All of the above, combined with the right conditions, creates a perfect cocktail for TikTok: short videos that hold users’ attention with catchy music and scenes that can easily be replicated at home. But is this part of a general trend to idealize reality on social media and escape the monotony and boredom of real life? What is behind this obsession with making everything beautiful? Why do we tend to romanticize the routine?

Digital strategist Raquel Carrera says that the trend reflects our living, social and economic situations: “We are living in a time of chaos, and that makes us terribly fragile. Historically, vulnerability leads us to seek out beauty, to turn our existence into something beautiful, because it is one of the few things over which we feel we have some control.”

Social networks are an avatar of real life; each user chooses what to show, even if it is not necessarily 100% true, and exhibits his or her own authenticity to followers. The aesthetics of Wes Anderson’s films are perfect for doing that, as his imaginary world with beautiful wardrobes translate to an ideal that we can share and aspire to. “It’s content that you can consume in a loop and imitate; it’s the perfect formula,” says Carrera.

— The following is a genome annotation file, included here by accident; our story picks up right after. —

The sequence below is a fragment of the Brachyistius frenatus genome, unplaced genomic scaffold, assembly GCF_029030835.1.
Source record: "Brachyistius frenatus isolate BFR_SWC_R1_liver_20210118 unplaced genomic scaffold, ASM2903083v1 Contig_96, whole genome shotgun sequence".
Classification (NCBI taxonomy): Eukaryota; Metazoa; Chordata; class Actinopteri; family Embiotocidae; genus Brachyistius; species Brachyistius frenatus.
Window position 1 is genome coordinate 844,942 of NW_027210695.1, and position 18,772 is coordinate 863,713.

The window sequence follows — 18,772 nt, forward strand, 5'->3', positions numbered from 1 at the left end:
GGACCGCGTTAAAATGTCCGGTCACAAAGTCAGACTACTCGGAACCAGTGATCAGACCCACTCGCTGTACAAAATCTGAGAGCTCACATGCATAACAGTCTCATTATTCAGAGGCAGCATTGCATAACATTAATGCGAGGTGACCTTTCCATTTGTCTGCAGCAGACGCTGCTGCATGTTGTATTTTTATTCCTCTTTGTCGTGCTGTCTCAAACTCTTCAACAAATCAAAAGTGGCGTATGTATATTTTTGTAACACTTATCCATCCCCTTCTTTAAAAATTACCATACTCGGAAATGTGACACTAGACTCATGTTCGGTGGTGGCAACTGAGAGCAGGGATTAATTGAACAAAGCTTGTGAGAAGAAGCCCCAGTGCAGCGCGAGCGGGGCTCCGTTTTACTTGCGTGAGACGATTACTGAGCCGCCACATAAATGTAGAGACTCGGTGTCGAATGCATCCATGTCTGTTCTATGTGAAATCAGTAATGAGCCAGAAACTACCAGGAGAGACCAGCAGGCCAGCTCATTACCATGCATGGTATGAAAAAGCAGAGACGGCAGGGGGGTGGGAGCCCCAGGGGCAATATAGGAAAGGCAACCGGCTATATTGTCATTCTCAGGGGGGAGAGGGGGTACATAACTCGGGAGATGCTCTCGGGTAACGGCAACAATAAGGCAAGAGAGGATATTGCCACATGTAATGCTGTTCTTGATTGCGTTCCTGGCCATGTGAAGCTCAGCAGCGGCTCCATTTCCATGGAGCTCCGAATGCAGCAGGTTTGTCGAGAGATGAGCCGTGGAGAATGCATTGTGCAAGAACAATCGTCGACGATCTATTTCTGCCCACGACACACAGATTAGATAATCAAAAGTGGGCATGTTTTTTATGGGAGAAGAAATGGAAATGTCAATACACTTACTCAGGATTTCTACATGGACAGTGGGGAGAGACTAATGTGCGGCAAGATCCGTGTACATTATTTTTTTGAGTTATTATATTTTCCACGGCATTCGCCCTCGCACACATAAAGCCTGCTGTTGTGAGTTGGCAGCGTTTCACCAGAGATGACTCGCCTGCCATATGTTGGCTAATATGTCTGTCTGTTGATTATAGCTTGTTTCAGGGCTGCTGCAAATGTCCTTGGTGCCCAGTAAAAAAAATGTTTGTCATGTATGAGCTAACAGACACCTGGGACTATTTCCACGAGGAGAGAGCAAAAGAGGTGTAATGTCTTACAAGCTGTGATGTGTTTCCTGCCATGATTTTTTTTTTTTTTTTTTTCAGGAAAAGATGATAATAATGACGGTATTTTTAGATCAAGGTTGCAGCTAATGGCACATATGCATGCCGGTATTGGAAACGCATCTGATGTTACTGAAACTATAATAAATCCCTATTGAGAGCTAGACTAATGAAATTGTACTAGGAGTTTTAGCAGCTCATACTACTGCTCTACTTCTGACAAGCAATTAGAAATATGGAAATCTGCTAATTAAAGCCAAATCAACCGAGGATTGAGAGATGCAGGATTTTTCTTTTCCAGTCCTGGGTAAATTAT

Accidentally Wes Anderson in Budapest. For those who're planning on visiting it soon, here some of my favorite spots in the city: • Gellért Baths (retro vibes) • New York Café: most beautiful café • The Parliament (especially magical at night) • hotels: Anantara Hotel, Baltazar, Brody House #accidentallywesanderson #wesandersontrend #wesanderson #budapest

♬ Obituary - Alexandre Desplat

A phenomenon beyond TikTok